Atlanta isn’t just another big city, it’s an urban landscape made up of nearly 45 intown neighborhoods. Each locale brings a unique flavor to the community and adds personality to the city. Visitors can easily transition from one neighborhood to the next all while experiencing Atlanta’s culture.
The heart of the city is Downtown. Home to a walkable tourism corridor with hotels, a multitude of dining options and world-class attractions, it’s the perfect starting point for first-time visitors. Centennial Olympic Park is surrounded by Georgia Aquarium, World of Coca-Cola, CNN global headquarters, Children’s Museum of Atlanta, Center for Civil and Human Rights and College Football Hall of Fame, all within steps of each other. Downtown is a gateway to any visit and is an ideal place to begin exploring the city.
Midtown is known as Atlanta’s “heart of the arts” and sits along the famed Peachtree Street. Midtown boasts the largest concentration of arts facilities and organizations in the Southeast. Visitors can work their way through Atlanta’s cultural history, beginning with the Margaret Mitchell House and Museum at the intersection of 10th and Peachtree, making a stop at the fabulous Fox Theatre and ending at Woodruff Arts Center, home to High Museum of Art. For a breath of fresh air, visitors can head to Piedmont Park – one of the largest greenspaces in the city.
North of Midtown is the ultra-chic neighborhood of Buckhead. Known as the “Beverly Hills of the East,” Buckhead is a shopping haven for fashionistas across the South. Find the latest styles from high-end designers at The Shops Buckhead Atlanta, Lenox Square and Phipps Plaza. However, Buckhead isn’t just for fashionistas. There’s award-winning dining options throughout the neighborhood, from steakhouses to sushi and new southern.
On the Westside, a blending of Georgia Tech’s college campus culture with nearby loft communities creates a new district within old industrial spaces. The dining scene thrives at Westside Provisions District. Staple eateries including Star Provisions and JCT. Kitchen & Bar anchor the district as new, lively concepts like Little Trouble and Cooks & Soldiers make their mark. Nearby, The Optimist, Miller Union and Antico Pizza Napoletana create a collective of eateries catering to the city’s sophisticated palate. Visitors wanting to eat, shop and play should look no further than Atlantic Station. Centered on 17th Street, Atlantic Station has well-known retail brands mixed with casual dining to make a shopping day just a little different. Throughout the year, Atlantic Station hosts several special events including BB&T Atlanta Open and Cirque Du Soleil.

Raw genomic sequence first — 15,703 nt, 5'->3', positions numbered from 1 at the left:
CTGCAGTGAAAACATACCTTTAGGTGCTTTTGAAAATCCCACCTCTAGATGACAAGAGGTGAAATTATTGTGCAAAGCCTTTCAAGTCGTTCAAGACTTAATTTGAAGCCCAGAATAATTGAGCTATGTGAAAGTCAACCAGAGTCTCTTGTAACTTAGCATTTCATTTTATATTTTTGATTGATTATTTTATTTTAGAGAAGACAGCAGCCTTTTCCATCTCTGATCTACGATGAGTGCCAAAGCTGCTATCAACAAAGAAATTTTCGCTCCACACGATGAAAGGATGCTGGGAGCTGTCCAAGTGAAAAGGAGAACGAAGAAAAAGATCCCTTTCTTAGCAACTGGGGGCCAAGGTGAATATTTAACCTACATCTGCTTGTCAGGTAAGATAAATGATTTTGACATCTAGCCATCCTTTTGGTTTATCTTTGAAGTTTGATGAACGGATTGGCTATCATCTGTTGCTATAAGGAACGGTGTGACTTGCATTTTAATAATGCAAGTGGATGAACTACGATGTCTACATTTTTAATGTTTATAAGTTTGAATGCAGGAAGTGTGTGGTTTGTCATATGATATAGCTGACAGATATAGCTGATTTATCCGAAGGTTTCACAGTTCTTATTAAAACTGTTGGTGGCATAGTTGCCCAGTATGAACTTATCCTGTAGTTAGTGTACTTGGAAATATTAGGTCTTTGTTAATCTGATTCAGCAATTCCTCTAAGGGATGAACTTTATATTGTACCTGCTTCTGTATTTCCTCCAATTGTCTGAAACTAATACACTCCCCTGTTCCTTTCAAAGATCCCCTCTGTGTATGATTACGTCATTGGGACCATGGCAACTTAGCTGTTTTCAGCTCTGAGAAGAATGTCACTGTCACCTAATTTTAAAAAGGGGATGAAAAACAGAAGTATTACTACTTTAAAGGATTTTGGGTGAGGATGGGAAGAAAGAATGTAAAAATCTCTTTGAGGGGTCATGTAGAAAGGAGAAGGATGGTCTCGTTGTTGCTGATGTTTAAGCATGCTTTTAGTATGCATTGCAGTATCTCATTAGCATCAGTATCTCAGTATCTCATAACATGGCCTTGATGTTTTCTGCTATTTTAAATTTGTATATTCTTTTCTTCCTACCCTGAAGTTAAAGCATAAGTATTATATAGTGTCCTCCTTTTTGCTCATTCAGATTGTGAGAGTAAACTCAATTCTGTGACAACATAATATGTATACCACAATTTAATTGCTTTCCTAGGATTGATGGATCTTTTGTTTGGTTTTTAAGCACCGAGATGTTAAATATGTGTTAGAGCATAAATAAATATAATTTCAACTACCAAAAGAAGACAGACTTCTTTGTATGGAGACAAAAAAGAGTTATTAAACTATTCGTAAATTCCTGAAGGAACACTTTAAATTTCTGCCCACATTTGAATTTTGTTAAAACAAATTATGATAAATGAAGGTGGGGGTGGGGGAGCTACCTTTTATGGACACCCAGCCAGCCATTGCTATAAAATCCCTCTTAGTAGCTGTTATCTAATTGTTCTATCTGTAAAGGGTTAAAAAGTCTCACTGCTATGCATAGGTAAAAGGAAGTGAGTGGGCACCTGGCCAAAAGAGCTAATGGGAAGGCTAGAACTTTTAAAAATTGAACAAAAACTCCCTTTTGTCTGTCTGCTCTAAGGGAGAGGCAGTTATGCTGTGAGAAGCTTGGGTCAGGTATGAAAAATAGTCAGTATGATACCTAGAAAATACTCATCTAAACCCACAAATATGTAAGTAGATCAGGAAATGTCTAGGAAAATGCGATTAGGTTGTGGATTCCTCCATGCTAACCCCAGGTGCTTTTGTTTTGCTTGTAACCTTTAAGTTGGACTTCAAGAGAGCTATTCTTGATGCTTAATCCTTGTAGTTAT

Neighborhoods on Atlanta’s Eastside are connected by the Atlanta BeltLine Eastside Trail, a multi-use trail and greenspace that runs 2.25 miles from Piedmont Park to Irwin Street. Along the Eastside Trail are two of the neighborhood’s newest developments, Ponce City Market and Krog Street Market. Locals and visitors alike will find chef-driven concepts alongside curated retail options.
Bordering the BeltLine, the Eastside has more than seven distinct neighborhoods. Locals stop for a pastry at Alon’s in Virginia-Highland, which was one of the city’s original streetcar suburbs. Inman Park combines small urban green spaces with winding boulevards lined with colorful Queen Anne and Victorian homes in the city’s first planned suburb. The scene edges into a Bohemian style in Little Five Points, where vintage dress matches the creativity of tattoos. Spend an evening in East Atlanta Village, home to a few of the city’s most-talked-about live music venues, like The EARL.
What’s old is new again in Old Fourth Ward, where this neighborhood continues to redefine itself, transforming into a hotspot for nightlife along Edgewood Avenue. Grant Park surrounds the city’s fourth-largest park and is home to Historic Oakland Cemetery and Zoo Atlanta. Once an epicenter of African-American commerce, Sweet Auburn Historic District continues to flourish on the city’s southeast side. Auburn Avenue, known in the 1950s as the nation’s most affluent African-American street, houses a curb market, bakeries and clubs near the Martin Luther King Jr. National Historic Site and Ebenezer Baptist Church.